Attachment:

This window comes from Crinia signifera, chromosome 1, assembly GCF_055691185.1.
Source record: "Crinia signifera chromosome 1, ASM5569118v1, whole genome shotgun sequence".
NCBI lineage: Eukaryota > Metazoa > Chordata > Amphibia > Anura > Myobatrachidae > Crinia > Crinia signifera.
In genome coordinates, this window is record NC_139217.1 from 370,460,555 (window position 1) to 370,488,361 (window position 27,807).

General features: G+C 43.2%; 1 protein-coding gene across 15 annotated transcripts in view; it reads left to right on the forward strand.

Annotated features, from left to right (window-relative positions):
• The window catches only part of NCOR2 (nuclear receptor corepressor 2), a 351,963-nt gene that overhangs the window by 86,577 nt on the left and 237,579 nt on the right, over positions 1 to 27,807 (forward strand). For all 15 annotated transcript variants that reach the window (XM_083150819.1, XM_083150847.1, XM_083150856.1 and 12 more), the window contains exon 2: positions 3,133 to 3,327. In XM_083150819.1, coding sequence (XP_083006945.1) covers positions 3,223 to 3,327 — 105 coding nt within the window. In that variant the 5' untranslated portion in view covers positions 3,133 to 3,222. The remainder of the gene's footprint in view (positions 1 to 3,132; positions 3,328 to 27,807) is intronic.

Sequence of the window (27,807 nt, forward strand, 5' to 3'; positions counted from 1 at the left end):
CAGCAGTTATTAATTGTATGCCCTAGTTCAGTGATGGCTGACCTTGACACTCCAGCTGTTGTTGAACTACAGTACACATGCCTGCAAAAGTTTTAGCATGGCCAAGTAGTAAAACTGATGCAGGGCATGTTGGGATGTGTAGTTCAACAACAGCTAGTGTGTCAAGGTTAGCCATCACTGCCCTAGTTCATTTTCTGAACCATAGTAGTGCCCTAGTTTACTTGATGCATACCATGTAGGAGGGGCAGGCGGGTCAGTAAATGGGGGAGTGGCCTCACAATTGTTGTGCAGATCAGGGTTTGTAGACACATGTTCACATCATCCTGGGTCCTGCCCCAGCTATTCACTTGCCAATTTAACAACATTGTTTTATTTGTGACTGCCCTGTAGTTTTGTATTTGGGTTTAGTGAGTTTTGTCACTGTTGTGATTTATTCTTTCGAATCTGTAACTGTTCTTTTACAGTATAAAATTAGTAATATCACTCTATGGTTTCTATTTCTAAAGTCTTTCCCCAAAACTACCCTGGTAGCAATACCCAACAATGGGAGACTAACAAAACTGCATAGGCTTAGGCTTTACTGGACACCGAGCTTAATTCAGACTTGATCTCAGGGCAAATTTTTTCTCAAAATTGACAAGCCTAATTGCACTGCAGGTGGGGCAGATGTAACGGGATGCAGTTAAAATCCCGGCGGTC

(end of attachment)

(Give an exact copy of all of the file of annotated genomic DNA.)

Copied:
This window comes from Crinia signifera, chromosome 1, assembly GCF_055691185.1.
Source record: "Crinia signifera chromosome 1, ASM5569118v1, whole genome shotgun sequence".
NCBI lineage: Eukaryota > Metazoa > Chordata > Amphibia > Anura > Myobatrachidae > Crinia > Crinia signifera.
In genome coordinates, this window is record NC_139217.1 from 370,460,555 (window position 1) to 370,488,361 (window position 27,807).

General features: G+C 43.2%; 1 protein-coding gene across 15 annotated transcripts in view; it reads left to right on the forward strand.

Annotated features, from left to right (window-relative positions):
• The window catches only part of NCOR2 (nuclear receptor corepressor 2), a 351,963-nt gene that overhangs the window by 86,577 nt on the left and 237,579 nt on the right, over positions 1 to 27,807 (forward strand). For all 15 annotated transcript variants that reach the window (XM_083150819.1, XM_083150847.1, XM_083150856.1 and 12 more), the window contains exon 2: positions 3,133 to 3,327. In XM_083150819.1, coding sequence (XP_083006945.1) covers positions 3,223 to 3,327 — 105 coding nt within the window. In that variant the 5' untranslated portion in view covers positions 3,133 to 3,222. The remainder of the gene's footprint in view (positions 1 to 3,132; positions 3,328 to 27,807) is intronic.

Sequence of the window (27,807 nt, forward strand, 5' to 3'; positions counted from 1 at the left end):
CAGCAGTTATTAATTGTATGCCCTAGTTCAGTGATGGCTGACCTTGACACTCCAGCTGTTGTTGAACTACAGTACACATGCCTGCAAAAGTTTTAGCATGGCCAAGTAGTAAAACTGATGCAGGGCATGTTGGGATGTGTAGTTCAACAACAGCTAGTGTGTCAAGGTTAGCCATCACTGCCCTAGTTCATTTTCTGAACCATAGTAGTGCCCTAGTTTACTTGATGCATACCATGTAGGAGGGGCAGGCGGGTCAGTAAATGGGGGAGTGGCCTCACAATTGTTGTGCAGATCAGGGTTTGTAGACACATGTTCACATCATCCTGGGTCCTGCCCCAGCTATTCACTTGCCAATTTAACAACATTGTTTTATTTGTGACTGCCCTGTAGTTTTGTATTTGGGTTTAGTGAGTTTTGTCACTGTTGTGATTTATTCTTTCGAATCTGTAACTGTTCTTTTACAGTATAAAATTAGTAATATCACTCTATGGTTTCTATTTCTAAAGTCTTTCCCCAAAACTACCCTGGTAGCAATACCCAACAATGGGAGACTAACAAAACTGCATAGGCTTAGGCTTTACTGGACACCGAGCTTAATTCAGACTTGATCTCAGGGCAAATTTTTTCTCAAAATTGACAAGCCTAATTGCACTGCAGGTGGGGCAGATGTAACGGGATGCAGTTAAAATCCCGGCGGTC